The brief annual opening of the application window in the New Year is a recent phenomenon. It began in 2014 after the previous government had frozen the process for two years in November 2011. The stated purpose was to first clear a backlog of nearly 165,000 applications before taking in new ones.

Generally, a citizen or permanent resident is allowed to sponsor parents and grandparents to become permanent residents under the Family Class immigration stream. Family reunification is one of the three pillars of IRCC’s immigration program, the other two being economic classes and protected persons (refugees).

The moratorium on PGP applications was expected to reduce the backlog to about 50,000. In the meantime, the quota for actual admissions into the country under the program was increased by 60 per cent to 25,000 a year to help clear the backlog.

Major changes

Before lifting the freeze, the Harper government had also introduced major changes to Family Class immigration in May 2013. They were designed to align entry under this category with economic outcomes.

The overarching narrative spoke of reducing the burden imposed on tax payers by the entry of parents, grandparents and dependent children 18 years and above.

Announcing the new criteria for sponsoring parents and grandparents, Jason Kenney, the then Citizenship and Immigration Minister, said they were aimed at ensuring elderly immigrants didn't end up on welfare or in social housing.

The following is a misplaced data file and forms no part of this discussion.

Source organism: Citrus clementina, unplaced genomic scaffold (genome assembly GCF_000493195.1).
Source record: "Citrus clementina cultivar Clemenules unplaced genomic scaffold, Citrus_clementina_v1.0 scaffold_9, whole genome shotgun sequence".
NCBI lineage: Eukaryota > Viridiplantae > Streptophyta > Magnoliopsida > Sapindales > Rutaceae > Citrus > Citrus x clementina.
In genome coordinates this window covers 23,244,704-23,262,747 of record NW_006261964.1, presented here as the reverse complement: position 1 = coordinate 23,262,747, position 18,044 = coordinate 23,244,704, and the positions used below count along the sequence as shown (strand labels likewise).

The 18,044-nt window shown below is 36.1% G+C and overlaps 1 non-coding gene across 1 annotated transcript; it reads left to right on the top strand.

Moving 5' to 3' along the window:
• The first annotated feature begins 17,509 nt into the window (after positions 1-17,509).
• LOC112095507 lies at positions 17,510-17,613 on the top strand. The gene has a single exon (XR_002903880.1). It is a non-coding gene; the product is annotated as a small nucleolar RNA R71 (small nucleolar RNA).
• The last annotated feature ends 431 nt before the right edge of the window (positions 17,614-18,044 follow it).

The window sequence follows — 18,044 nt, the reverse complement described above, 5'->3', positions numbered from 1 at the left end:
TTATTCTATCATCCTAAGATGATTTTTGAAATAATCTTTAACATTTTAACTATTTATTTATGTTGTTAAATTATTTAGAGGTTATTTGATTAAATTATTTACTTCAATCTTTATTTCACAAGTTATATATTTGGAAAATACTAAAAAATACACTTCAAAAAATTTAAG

Kenney also said that older immigrants are a burden on the health-care system and other social safety nets. A set of grandparents could cost the system as much as $400,000, he said.

Super visas

The new set of rules included the minimum necessary income level of sponsors going up by 30 per cent, proof of income threshold for a minimum of three years (in place of one year), only Canada Revenue Agency notices of assessment to be accepted as proof of income, sponsorship commitment period doubled to 20 years, and the maximum age of dependents was set at 18 instead of 21.

Predictably, the changes were not received well by immigration civic actors and newcomer groups adversely affected by them.

The NDP, the then official opposition party, slammed the changes. It said they will make it harder and more expensive for families to reunite. "The Conservatives think family reunification should be a luxury only for those who can afford it," its deputy immigration critic Sadia Groguhé said in a statement at the time.